Checkboxes come in useful when you have several choices that can be selected. For instance, if you had a form that asked a user what kind of computer they owned, they could select more than one computer.
How to use checkboxes
Using checkboxes are simple. The one thing you got to remember is checkboxes are a group, which means they all must have the same name, however, different values.
|<form action=”myform_pro.asp” name=”myform” action=”post”>
What type of computer do you have?<br>
Dell<input type=”checkbox” name=”computer” value=”dell”><BR>
GateWay<input type=”checkbox” name=”computer” value=”GateWay”><BR>
Apple<input type=”checkbox” name=”computer” value=”apple”><BR>
The first line of code starts our form and gives it the value of myform. The action property is set at post so no information is past through the browser address bar (querystring). The action property tells our browser where to take the information once the form is submitted so the information can be processed.
We then create a checkbox using the input tag. As you can see, every checkbox has the same name but a different value. Why? We give the checkboxes the same name so we know they are from the same group.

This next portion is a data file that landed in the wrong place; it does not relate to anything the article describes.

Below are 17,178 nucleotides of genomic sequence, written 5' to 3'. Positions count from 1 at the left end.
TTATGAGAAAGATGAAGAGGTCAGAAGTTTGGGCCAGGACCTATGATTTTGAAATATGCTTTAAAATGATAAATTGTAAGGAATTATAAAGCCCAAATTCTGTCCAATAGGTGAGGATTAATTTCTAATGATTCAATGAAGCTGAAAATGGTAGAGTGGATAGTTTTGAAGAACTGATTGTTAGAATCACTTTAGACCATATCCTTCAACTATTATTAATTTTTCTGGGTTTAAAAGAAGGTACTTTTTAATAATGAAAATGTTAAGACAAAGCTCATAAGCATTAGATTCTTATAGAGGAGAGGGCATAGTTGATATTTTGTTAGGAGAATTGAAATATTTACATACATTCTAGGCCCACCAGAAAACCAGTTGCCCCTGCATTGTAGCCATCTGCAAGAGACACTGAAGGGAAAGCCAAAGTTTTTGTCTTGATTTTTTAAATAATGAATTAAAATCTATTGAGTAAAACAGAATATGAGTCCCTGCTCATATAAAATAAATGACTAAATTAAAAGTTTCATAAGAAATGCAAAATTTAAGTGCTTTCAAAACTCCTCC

Our last lines of code submits and closes our form.
So what happens once the form is submitted? It goes to myform_pro.asp. Now, in order to retrieve what checkboxes where clicked, you can use the following code:
The code above will retrieve for you what checkboxes were clicked. If all checkboxes were clicked, you would see the following:
dell, gateway, apple
Now you know what checkboxes where clicked, however, it’s one string. This could be a problem if you wanted to store each option separately for polling reasons. With ASP, there’s a solution. It’s the VBScript Split() function.
|choices = Request.Form(“computer”)
choices = Split(choices, “,”)
For Each member in choices
Response.Write member & “<BR>”
At first this might seem a little overwhelming, but let me assure you it’s nothing special. Let me explain each line of code to you.
The first line of code retrieves the values from the form.
The second line of code uses the VBScript Split() function to split the values from our comma-delimted string. For instance, when the Split() function finds a comma, it stops, makes the following word it’s own string and then starts again until it finds another comma and so on…
So what happens to all of our new string of words? Well they are actually an array of strings and in order to retrieve those values from an array, we must use a For…Next Loop. This brings us to our last lines of code.
A For…Next Loop is used to iterate through each member of a group and that’s what we use to retrieve our values.
Now since you have those values from our form, you can store them in a database or redirect the user to a page that sells Dell computers, etc.